Both Voyager spacecraft are only in communication with Earth via a Canberra tracking station. NASA/JPL
From the edge of the Solar System, Voyager probes are still talking to Australia after 40 years
This month marks 40 years since NASA launched the two Voyager space probes on their mission to explore the outer planets of our Solar System, and Australia has been helping the US space agency keep track of the probes at every step of their epic journey.
CSIRO operates NASA’s tracking station in Canberra, a set of four radio telescopes, or dishes, known as the Canberra Deep Space Communication Complex (CDSCC).
It’s one of three tracking stations spaced around the globe, which form the Deep Space Network. The other two are at Goldstone, in California, and Madrid, in Spain.
The Canberra Deep Space Communication Complex (CDSCC). CSIRO
Between them they provide NASA, and other space exploration agencies, with continuous, two-way radio communication coverage to every part of the Solar System.
Four decades on and the Australian tracking station is now the only one with the right equipment and position to be able to communicate with both of the probes as they continue to push back the boundaries of deep space exploration.
The launch of Voyagers
The Voyagers’ primary purpose was to fly by Jupiter and Saturn. If all the scientific objectives were met at Saturn, then Voyager 2 would be targeted to continue on to Uranus and Neptune.
At each planetary encounter – running on power equivalent to the light bulb in your refrigerator – the Voyagers would transmit photographs and scientific data back to Earth before being accelerated towards their next target by the planet’s gravity, like a slingshot.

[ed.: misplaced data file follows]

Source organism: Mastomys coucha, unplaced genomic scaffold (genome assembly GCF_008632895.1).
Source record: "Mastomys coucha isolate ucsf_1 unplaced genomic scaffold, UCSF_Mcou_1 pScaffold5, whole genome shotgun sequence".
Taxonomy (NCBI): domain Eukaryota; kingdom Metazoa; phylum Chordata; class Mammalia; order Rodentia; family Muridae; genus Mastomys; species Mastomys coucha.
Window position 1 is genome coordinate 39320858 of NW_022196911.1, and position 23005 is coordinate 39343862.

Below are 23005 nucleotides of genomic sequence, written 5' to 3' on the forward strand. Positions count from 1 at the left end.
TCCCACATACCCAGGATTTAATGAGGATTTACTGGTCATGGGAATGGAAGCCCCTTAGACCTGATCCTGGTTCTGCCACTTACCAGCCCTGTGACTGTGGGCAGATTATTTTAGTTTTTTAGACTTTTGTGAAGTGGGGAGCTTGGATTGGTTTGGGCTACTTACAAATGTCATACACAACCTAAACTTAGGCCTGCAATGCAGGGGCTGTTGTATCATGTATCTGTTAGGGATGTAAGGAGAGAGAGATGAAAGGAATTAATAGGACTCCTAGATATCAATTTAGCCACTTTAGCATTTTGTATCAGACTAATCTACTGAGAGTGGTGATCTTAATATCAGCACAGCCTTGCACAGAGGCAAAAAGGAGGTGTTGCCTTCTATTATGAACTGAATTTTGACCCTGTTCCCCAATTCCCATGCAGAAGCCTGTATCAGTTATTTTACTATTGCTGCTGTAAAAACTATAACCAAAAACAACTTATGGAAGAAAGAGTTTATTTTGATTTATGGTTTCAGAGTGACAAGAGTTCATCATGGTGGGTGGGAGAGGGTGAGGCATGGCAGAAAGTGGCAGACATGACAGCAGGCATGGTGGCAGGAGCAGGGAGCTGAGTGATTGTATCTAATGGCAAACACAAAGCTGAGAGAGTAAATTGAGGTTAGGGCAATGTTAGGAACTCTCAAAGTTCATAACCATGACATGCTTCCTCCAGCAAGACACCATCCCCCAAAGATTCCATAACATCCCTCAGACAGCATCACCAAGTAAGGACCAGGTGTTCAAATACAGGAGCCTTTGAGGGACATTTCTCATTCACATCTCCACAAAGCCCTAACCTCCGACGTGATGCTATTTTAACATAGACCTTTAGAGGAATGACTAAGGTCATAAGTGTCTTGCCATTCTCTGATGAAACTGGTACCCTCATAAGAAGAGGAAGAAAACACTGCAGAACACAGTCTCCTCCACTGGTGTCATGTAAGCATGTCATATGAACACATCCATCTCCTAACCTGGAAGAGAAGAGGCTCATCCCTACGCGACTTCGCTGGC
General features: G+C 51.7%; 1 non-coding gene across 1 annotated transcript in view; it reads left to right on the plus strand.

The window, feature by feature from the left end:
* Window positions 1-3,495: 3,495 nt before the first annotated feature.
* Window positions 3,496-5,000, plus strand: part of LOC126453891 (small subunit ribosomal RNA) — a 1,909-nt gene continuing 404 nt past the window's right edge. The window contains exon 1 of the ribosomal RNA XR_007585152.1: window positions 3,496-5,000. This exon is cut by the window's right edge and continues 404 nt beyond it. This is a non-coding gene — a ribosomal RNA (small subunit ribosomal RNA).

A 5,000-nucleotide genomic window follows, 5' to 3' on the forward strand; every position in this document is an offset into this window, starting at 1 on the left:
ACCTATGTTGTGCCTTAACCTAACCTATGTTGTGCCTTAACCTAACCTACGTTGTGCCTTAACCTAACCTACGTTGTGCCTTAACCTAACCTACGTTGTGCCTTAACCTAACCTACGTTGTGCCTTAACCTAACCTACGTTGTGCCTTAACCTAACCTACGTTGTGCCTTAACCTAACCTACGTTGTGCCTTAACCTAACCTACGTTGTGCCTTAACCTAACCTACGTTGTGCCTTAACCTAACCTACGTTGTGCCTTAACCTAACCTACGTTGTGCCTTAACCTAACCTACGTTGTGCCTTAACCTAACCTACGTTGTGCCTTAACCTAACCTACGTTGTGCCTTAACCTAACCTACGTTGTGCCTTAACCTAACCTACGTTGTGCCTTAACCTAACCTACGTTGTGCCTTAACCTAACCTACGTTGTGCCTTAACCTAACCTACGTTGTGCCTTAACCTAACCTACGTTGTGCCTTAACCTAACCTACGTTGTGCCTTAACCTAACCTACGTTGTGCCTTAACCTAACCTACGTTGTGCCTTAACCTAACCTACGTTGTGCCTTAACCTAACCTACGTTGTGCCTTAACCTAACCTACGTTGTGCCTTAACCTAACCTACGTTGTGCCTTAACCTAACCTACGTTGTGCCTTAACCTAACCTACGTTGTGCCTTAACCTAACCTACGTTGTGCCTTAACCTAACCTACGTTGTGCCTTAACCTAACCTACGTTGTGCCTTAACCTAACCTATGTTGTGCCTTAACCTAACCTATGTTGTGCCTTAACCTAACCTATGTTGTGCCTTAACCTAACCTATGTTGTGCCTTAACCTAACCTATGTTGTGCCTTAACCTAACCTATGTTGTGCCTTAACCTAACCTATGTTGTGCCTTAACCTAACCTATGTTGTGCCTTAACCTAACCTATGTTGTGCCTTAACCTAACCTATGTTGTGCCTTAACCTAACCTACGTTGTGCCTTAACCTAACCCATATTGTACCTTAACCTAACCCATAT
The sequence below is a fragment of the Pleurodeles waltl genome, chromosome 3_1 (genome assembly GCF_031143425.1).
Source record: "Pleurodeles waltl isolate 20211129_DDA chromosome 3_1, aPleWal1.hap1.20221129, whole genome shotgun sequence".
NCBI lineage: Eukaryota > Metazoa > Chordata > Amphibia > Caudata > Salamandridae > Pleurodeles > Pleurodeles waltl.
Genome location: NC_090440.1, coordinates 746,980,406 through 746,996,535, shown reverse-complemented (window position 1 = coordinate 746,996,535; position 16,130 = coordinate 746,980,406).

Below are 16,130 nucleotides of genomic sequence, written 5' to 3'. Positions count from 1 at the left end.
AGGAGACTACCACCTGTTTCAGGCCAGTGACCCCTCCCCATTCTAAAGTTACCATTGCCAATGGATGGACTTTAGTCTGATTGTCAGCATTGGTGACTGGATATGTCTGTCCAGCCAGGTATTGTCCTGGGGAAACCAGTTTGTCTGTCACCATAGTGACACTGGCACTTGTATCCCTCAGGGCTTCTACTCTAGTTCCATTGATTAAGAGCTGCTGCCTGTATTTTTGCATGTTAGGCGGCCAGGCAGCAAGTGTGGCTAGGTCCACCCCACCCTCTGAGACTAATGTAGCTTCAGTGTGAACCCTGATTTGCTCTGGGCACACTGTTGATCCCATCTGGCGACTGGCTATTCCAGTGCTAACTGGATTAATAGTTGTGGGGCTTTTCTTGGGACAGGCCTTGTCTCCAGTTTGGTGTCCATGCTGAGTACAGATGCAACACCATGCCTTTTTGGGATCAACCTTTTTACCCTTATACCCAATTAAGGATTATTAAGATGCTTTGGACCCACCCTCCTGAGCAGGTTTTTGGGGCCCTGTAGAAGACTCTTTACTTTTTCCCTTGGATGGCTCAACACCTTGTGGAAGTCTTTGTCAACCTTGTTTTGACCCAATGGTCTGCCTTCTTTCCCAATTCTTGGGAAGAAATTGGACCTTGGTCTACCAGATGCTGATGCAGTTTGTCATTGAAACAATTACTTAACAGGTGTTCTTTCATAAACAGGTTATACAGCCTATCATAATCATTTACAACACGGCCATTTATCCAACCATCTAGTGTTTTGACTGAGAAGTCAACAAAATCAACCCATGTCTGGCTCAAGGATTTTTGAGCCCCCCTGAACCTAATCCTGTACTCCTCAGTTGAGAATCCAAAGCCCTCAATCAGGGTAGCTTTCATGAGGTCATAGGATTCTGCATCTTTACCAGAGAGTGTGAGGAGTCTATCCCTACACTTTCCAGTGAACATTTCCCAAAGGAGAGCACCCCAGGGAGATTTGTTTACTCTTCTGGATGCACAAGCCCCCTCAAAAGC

Timed to take advantage of a favourable alignment of the outer planets not expected to recur for another 175 years, Voyager 2 launched first on August 20, 1977, followed by Voyager 1 on September 5. Although launched second, Voyager 1 was sent on a faster trajectory and was timed to arrive at Jupiter ahead of Voyager 2.
Voyager 2 launches aboard Titan-Centaur rocket. NASA/JPL
When Voyager 1 arrived at Jupiter in 1979 the mission’s scientific discoveries began.
Jupiter revealed close up
The world watched as the Voyagers’ cameras sent back – via the tracking stations – close up images of Jupiter and its moons, letting us see these worlds in detail for the very first time.
From the turbulence surrounding huge storms on Jupiter, to a volcano erupting on Jupiter’s moon Io, to hints that the icy surface of Europa probably conceals an ocean underneath, the Voyager mission started to reveal the outer Solar System to us in inspiring detail.
Getting close to the Jupiter. NASA/JPL
Peering into Jupiter’s famous red spot. NASA/JPL
Voyager 1 captures a volcanic eruption on Jupiter’s moon Io. NASA/JPL
Voyager 1 image of Ganymede, Jupiter’s largest moon and the largest moon in the Solar System at 5,262km in diameter (compared to Earth’s Moon at 3,475km diameter). NASA/JPL/Image processed by Bjӧrn Jόnsson
Indeed, during the course of their 12-year mission, the Voyagers discovered 24 new moons orbiting the outer planets and refined NASA’s use of the Deep Space Network to listen to signals from distant spacecraft.
To Saturn and beyond
After Jupiter, both Voyagers went on to encounter Saturn. Voyager 1 achieved the major goal of closely approaching Saturn’s giant moon, Titan.
Both Voyagers passed by the ringed planet Saturn. NASA/JPL
Following this encounter, with its primary mission ended, Voyager 1 was flung on a northward trajectory above the plain of the orbits of the planets. Voyager 2 was subsequently targeted to travel outward on an extended mission to visit the next two gas giant worlds.
When Voyager 2 flew past Uranus in January 1986, the signals being received were much weaker than when it flew by Saturn, five years earlier.
Voyager 2 captures Uranus. NASA/JPL
Consequently, CSIRO’s radio telescope at Parkes was linked, or arrayed, with NASA’s dishes in Canberra to boost Voyager 2’s weak radio signal.
This was the first time an array of telescopes had been used to track a spacecraft. Yet this array would be insufficient to receive the even fainter signals expected when Voyager 2 reached Neptune in 1989.
CSIRO, Author provided